Probably the most commonly used within Spark is the SQL Magic, %%SQL. This allows using SparkSQL with a SQL syntax from within the notebook, reducing the code written considerably. It is available within the Spark Kernel installed within Apache Toree, so you will need to start the ‘Apache Toree – Scala’ kernel to use this magic.
With SparkSQL you would ordinarily write something along the lines of
but with the %%SQL magic, this simply becomes
It basically returns a Spark DataFrame from the SQL expression used, and renders it to the results area under the cell. Given the power that SparkSQL has (as we’ll see in a later post) this simplifies use of that most popular of data querying languages, namely our good old friend SQL.
If you are using a different kernel, you will need to use an alternative, such as %read_sql from the sql_magic package supplied by Pivotal, which requires a little more code. You can read about installing and using that here.
To use this with Spark, you will need to connect to the Spark Context. This is done by changing a configuration property for the conn_name property of the sql config class to ‘spark’. After installation, you’ll need to use the following boilerplate code:
You can then use the magic as below:
Slightly different output style, but essentially the same as %%SQL.
Pretty obvious this one. Will output your HTML to the results area under the cell, allowing display of webpage content within the notebook
For those writing equations or requiring the formatting commonly found in scientific papers, this offers a subset of LaTex functionality as provided by MathJax.
Rather spiffing considering all the maths generally kicking around on your average Data Science project.
Notable Packages for Installation
Below are a few packages of note. You can install these into your python environment using pip install or the Anaconda Navigator environment package manager (please see previous post for information on this) or conda prompt. When using pip you will need to enable the extension as well. The extension does not necessarily share the same name as the package installed, so check the respective documentation for installation specifics. For example, installing IPyWidgets requires running the following:
pip install ipywidgets jupyter nbextension enable --py widgetsnbextension
A set of core Ipython/Jupyter widgets that include a bunch of controls, such as the Slider for selecting numeric values, Dropdown, Command Button etc. You can build a rudimentary UI in your notebook with these, at least for your data filtering/selection purposes. See here for some examples.
This package is a dependency for various other packages, such as AutoVizWidget.
This provides simple visualisation of pandas data frames, with controls to change the visualisation type. You’ll see these controls pre-installed in the HDInsight installation of Jupyter Notebooks.
You can see examples of usage here. This uses the Plot.ly library. As you can see this allows very quick visualisations with some easy options for changing displays.
An advanced data visualisation library, with some pretty impressive display options and requiring a relatively small amount of code input. You can find an introduction here.
See the Visualisations section below for an example usage, and note that you don’t have to create an account to use this, just use the plotly.offline objects.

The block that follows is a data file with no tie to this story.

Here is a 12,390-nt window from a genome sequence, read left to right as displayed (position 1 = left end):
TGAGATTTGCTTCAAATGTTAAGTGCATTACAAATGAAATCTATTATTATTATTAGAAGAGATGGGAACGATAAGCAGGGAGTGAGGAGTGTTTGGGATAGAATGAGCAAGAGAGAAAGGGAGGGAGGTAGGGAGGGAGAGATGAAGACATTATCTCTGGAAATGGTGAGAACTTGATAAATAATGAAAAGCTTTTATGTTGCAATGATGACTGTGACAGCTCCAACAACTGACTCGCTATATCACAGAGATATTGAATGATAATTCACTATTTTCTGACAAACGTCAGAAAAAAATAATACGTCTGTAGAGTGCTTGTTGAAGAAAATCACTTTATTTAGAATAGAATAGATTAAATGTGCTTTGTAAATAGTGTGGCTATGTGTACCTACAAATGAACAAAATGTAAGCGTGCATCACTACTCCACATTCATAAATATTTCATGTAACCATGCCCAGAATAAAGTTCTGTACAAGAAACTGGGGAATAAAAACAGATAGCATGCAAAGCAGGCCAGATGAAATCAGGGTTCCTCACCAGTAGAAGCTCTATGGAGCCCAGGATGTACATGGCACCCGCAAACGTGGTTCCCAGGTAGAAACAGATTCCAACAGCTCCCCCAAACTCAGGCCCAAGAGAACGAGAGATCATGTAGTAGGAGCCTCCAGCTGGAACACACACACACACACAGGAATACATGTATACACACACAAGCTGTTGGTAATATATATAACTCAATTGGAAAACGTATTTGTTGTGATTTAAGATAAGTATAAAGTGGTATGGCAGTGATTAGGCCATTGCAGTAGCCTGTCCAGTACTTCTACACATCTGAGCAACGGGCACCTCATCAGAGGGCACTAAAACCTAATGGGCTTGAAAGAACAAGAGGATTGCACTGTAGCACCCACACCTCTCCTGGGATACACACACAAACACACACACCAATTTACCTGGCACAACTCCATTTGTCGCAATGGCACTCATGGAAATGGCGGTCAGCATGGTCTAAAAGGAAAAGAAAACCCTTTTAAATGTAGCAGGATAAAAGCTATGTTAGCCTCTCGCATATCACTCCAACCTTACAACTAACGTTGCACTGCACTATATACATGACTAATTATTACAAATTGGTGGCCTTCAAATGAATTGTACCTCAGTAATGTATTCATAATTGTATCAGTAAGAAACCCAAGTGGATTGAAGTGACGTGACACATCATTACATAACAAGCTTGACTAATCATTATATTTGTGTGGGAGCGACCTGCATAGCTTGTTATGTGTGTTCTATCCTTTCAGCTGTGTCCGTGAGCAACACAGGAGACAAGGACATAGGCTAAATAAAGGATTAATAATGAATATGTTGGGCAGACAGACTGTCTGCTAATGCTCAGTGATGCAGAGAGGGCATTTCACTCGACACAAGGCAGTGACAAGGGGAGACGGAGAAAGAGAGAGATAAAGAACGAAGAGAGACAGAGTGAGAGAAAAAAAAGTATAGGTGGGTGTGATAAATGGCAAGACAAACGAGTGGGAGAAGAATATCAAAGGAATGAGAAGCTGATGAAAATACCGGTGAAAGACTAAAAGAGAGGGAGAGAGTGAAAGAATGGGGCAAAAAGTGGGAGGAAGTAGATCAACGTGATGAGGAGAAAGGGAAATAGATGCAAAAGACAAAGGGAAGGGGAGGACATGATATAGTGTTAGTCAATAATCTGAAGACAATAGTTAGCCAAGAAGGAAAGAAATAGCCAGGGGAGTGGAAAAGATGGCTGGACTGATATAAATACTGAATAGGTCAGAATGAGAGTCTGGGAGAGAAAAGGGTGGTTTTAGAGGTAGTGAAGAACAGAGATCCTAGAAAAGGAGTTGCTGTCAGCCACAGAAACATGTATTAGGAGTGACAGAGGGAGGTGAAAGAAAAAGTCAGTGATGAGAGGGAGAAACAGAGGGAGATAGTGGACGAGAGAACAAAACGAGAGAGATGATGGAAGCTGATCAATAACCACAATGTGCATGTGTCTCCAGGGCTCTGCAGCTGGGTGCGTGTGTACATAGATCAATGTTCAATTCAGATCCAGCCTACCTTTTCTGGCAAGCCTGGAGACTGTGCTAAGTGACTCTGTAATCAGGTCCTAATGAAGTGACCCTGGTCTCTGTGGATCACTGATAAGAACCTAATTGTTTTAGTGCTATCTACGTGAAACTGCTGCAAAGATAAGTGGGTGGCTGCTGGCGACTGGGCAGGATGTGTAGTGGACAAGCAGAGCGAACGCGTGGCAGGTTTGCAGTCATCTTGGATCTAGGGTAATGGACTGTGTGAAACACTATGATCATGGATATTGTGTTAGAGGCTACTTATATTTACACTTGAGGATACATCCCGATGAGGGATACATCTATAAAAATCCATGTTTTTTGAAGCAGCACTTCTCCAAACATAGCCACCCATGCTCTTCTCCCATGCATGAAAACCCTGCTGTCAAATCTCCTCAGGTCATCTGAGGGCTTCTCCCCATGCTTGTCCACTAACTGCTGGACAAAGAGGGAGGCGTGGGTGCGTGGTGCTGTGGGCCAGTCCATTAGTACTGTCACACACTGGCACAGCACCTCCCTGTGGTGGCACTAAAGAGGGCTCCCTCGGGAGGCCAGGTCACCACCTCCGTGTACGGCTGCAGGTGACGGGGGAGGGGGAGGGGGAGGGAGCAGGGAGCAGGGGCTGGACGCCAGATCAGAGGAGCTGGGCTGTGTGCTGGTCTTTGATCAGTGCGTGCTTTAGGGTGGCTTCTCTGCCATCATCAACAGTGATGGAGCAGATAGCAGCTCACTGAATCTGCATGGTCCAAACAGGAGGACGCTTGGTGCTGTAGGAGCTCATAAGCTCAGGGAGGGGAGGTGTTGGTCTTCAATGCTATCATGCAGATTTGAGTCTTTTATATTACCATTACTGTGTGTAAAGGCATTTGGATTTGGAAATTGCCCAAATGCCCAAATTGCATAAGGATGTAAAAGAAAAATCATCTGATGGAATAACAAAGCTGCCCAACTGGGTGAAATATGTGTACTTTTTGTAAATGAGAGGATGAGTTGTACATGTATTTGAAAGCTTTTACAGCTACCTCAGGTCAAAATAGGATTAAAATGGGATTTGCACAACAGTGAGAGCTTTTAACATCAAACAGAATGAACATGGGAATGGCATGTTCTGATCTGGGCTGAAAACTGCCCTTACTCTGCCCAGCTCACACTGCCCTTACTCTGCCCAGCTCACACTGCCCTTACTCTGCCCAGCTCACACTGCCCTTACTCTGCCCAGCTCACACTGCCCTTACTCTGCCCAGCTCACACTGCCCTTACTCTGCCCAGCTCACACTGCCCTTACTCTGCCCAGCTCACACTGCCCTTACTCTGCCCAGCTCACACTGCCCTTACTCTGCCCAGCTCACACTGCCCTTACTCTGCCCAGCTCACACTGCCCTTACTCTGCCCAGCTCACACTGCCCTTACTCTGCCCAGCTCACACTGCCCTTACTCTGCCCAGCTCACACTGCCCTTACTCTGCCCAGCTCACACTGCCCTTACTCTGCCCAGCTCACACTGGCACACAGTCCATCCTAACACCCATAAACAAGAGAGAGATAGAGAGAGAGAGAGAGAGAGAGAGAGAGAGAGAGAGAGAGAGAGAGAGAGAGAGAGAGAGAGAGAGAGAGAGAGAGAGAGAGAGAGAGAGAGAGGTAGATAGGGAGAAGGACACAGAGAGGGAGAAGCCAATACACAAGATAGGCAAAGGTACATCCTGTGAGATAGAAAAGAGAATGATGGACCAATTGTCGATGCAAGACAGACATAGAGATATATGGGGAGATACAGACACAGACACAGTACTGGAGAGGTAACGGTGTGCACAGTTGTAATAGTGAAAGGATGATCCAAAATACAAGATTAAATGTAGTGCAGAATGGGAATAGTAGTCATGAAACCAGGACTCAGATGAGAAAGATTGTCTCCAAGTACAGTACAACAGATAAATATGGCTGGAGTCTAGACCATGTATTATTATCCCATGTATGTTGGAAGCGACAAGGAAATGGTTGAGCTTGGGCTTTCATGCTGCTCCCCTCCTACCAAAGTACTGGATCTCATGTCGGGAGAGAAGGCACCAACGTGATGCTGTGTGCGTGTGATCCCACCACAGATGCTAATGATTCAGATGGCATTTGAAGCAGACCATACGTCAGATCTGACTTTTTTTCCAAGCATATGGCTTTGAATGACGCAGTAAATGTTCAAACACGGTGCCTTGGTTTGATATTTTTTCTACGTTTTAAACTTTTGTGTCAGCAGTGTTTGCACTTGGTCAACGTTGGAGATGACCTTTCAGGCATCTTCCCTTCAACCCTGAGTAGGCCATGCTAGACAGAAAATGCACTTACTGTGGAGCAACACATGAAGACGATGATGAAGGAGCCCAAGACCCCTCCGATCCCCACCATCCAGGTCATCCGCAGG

Also from Plot.ly, this has some serious visual capabilities. It is a commercial venture from Plot.ly but is available for free if you don’t need the distribution platform for Enterprise use. To use within Jupyter however you will need to use an HTML element to embed it in an iframe. I haven’t played with this one yet, but you can find out how this is apparently done here.
It is easy to quickly output visuals when working with pyspark, using libraries such as matplotlib, plotly(based on matplotlib) and others. Simply import the required packages, prepare a dataset for rendering and with a few simple lines of code you have your data displayed.
The foundation for pretty much everything else for numerical visualisation, this allows Pandas data frames to be rendered in a very succinct fashion. Installation instructions are here, with a dizzying number of examples here.
Here’s another example, not so much of an impressionist style…Sinusoidal with exponential decay (dampened Sinusoid).
Here’s a quick example of a Histogram 2D Contour with heatmap colouring. Not bad for less than 10 lines of code (although it does look like it might double as a secret base for a Bond villain).
Below are a couple of common issues you may encounter when running Spark locally with Jupyter Notebooks.
Apache Derby lockouts
The default hive metastore used under the covers by Spark will run on Apache Derby, which is a single user connection database. So if you try and fire up another process that wants to access this, you will receive an error similar to that below:
Caused by: ERROR XJ040: Failed to start database ‘metastore_db’ with class loader org.apache.spark.sql.hive.client.IsolatedClientLoader$$anon$1@1dc0ba9e, see the next exception for details.
at org.apache.derby.iapi.error.StandardException.newException(Unknown Source)
at org.apache.derby.impl.jdbc.SQLExceptionFactory.wrapArgsForTransportAcrossDRDA(Unknown Source)
… 107 more
Caused by: ERROR XSDB6: Another instance of Derby may have already booted the database C:WindowsSystem32metastore_db. at org.apache.derby.iapi.error.StandardException.newException(Unknown Source)
The path above to the metastore will depend on where your current working directory is, so may well be different. The lock file db.lck should clear when shutting down the other notebook instance, but if it doesn’t you are okay to delete it as it will be created on each connection. For ‘real’ installations you should be using a different database for the metastore, such as MySQL, but for personal experimentation locally this is not really necessary.
Hive Session Creation Failed
In the next post in the series we’ll look to extending Jupyter Notebooks by Installing Jupyter Kernels.